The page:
While Buddhist scriptures may not directly instruct Buddhists to look after the environment, modern practitioners interpret conservation and sustainable living as key tenets of reducing human suffering.
The concept of stewardship is central to the first book of the Bible, Genesis. In its very first pages, believers are told that God has granted humans dominion over his land. Tasked with the duty of cultivating and maintaining Earth and its people, Christians are appointed as God's stewards.
"Then God said, 'Let us make man in our image, in our likeness, and let them rule over the fish of the sea and the birds of the air, over the livestock, over all the earth, and over all the creatures that move along the ground.'"
However, humans' dominion over the world includes dominion over themselves. Given free will, mankind can opt to go against God's wishes. Modern-day Christians often point to the Parable of the Talents to explain the concept of stewardship, free will, and its relationship with consumption.
The parable focuses on a wealthy man who tasks three of his servants with protecting varying amounts of his money—measured in what were called "talents"—while he sets off on a voyage. To his first servant, he entrusts five talents, and to his second, he entrusts two. Finally, to his third servant, he entrusts one talent. Upon his return, the wealthy man asks his servants to return his money. The first servant returns with ten talents, having earned five more, and the second servant returns with four, having earned two more. The wealthy man is pleased with them and invites them to share with him his happiness. The third servant, however, returns only with the single talent he was given, having buried it as soon as he received it. The wealthy man is furious with the third servant's laziness and inability to produce a return on the money he was given.
How does this relate to God's message about a moderate existence? The Parable of The Talents teaches Christians that God gave them a specific allotment of goods. From this gift of earthly resources, it is man's responsibility to sustain himself. Those who squander this gift, fail to cultivate it sustainably, or use it poorly will be looked upon unfavorably. In this parable, the wealthy man represents God, whereas the servants are mankind—as God's stewards, the parable instructs humans to invest in God’s creation (Earth) and improve it. Those who degrade it, squander it, or fail to appreciate the potential of God's gift, like the third servant, are greedy and self-serving.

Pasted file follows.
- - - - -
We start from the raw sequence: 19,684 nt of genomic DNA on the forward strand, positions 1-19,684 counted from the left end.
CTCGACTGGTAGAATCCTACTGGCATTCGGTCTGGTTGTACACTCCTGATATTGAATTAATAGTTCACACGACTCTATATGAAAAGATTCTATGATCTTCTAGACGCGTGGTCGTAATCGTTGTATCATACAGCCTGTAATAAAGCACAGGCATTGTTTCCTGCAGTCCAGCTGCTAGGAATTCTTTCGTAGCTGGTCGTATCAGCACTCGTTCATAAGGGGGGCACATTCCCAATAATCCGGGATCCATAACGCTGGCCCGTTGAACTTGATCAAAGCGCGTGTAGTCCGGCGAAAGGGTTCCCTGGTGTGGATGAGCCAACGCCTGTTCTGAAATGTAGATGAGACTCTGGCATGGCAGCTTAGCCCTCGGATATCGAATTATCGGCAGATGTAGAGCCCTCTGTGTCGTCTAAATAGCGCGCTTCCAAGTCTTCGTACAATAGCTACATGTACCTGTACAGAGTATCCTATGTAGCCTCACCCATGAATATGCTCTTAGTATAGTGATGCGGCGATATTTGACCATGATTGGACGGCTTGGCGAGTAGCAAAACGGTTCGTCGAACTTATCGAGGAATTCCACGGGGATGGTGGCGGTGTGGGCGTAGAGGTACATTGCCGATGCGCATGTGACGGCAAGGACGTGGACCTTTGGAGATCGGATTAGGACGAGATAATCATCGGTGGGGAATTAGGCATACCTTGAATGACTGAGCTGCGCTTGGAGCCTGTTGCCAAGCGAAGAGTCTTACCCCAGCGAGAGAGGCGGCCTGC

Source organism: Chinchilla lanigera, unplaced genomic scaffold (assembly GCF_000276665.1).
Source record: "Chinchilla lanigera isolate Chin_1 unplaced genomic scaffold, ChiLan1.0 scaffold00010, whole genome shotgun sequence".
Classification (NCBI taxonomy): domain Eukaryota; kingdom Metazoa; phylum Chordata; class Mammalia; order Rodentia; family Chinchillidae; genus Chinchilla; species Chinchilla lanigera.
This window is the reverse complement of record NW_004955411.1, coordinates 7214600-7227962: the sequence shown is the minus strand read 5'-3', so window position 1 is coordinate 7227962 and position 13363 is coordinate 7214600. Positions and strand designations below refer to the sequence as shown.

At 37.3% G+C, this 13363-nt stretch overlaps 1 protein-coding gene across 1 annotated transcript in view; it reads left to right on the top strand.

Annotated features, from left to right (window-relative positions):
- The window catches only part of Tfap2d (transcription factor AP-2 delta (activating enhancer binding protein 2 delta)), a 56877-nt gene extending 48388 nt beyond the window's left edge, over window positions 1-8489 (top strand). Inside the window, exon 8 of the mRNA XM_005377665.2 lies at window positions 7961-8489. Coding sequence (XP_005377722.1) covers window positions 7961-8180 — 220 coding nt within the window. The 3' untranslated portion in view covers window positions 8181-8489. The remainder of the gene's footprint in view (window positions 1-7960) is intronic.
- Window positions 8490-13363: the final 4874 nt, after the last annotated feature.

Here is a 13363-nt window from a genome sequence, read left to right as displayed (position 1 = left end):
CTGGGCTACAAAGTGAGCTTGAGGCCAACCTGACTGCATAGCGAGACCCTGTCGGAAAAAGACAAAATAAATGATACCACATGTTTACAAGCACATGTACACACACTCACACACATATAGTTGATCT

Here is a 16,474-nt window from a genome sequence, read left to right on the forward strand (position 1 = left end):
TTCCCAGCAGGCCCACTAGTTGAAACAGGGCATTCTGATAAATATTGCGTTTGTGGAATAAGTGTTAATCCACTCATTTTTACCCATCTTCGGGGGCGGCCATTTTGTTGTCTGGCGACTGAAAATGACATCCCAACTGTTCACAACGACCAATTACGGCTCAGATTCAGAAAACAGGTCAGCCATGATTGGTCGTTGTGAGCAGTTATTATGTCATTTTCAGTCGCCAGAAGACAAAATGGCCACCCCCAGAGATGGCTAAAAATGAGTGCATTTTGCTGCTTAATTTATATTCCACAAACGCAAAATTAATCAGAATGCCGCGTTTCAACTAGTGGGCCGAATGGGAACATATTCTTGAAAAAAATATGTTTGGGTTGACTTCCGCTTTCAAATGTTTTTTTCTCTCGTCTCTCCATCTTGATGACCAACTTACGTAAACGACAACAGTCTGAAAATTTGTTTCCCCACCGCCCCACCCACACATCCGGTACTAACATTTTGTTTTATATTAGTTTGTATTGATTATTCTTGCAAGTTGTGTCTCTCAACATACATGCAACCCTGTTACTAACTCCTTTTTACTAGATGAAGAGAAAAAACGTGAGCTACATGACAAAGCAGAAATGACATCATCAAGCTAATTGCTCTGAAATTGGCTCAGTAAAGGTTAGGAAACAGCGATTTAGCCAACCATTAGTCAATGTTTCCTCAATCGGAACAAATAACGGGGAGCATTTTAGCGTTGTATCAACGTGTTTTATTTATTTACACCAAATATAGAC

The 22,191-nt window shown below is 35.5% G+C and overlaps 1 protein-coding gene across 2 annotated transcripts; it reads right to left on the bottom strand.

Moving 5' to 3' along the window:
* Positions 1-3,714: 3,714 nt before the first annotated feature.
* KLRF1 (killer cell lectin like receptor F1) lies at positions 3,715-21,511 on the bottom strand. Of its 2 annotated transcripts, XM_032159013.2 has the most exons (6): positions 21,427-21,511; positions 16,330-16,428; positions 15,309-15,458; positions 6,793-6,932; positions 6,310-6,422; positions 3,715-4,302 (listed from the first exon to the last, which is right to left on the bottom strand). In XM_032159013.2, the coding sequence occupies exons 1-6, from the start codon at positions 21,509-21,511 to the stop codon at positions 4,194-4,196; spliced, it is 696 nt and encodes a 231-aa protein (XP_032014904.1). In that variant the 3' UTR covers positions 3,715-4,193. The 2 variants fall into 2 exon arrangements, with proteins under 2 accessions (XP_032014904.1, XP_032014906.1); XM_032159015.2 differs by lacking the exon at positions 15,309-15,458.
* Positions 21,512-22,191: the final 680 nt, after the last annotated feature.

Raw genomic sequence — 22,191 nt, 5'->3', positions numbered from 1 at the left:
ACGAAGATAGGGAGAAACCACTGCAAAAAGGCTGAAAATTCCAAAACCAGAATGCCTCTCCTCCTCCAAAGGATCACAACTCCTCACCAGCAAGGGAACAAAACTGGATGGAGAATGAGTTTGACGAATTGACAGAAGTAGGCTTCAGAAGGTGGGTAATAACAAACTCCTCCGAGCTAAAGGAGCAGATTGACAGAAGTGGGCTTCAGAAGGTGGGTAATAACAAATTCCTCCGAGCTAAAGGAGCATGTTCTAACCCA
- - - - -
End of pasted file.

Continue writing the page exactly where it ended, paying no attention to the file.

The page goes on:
Biblical exegeses aren't the only proof that Christianity supports improving Earth. In 2016 Pope Francis urged Catholics to consider damaging the environment as a sin. His message was that everyone should ask themselves whether they, as humans, had the right to bring about the mass extinction of God's other creatures, or whether those most impacted by climate change (the impoverished in developing countries) were responsible for their own suffering. He even added protection of the environment to Catholicism's pre-existing seven spiritual works of mercy. The Pope’s message was clear: the Catholic church demands action against climate change.
Catholicism isn't the only Christian sect that is pushing its followers to reduce their environmental impact. Washington D.C. pastor and professor Joel Daniels writes that followers of Pentecostalism must wake up to the destruction of the planet. "'Dominion over' must transition to 'care for,'" urges Daniels as he compels fellow Christians to consider how their overconsumption adversely affects those around them. He reiterates that the popular Christian principle, to love thy neighbor, applies to climate change, writing that we—in the West—must change our behavior, lest "our poorest and most vulnerable neighbors suffer the most."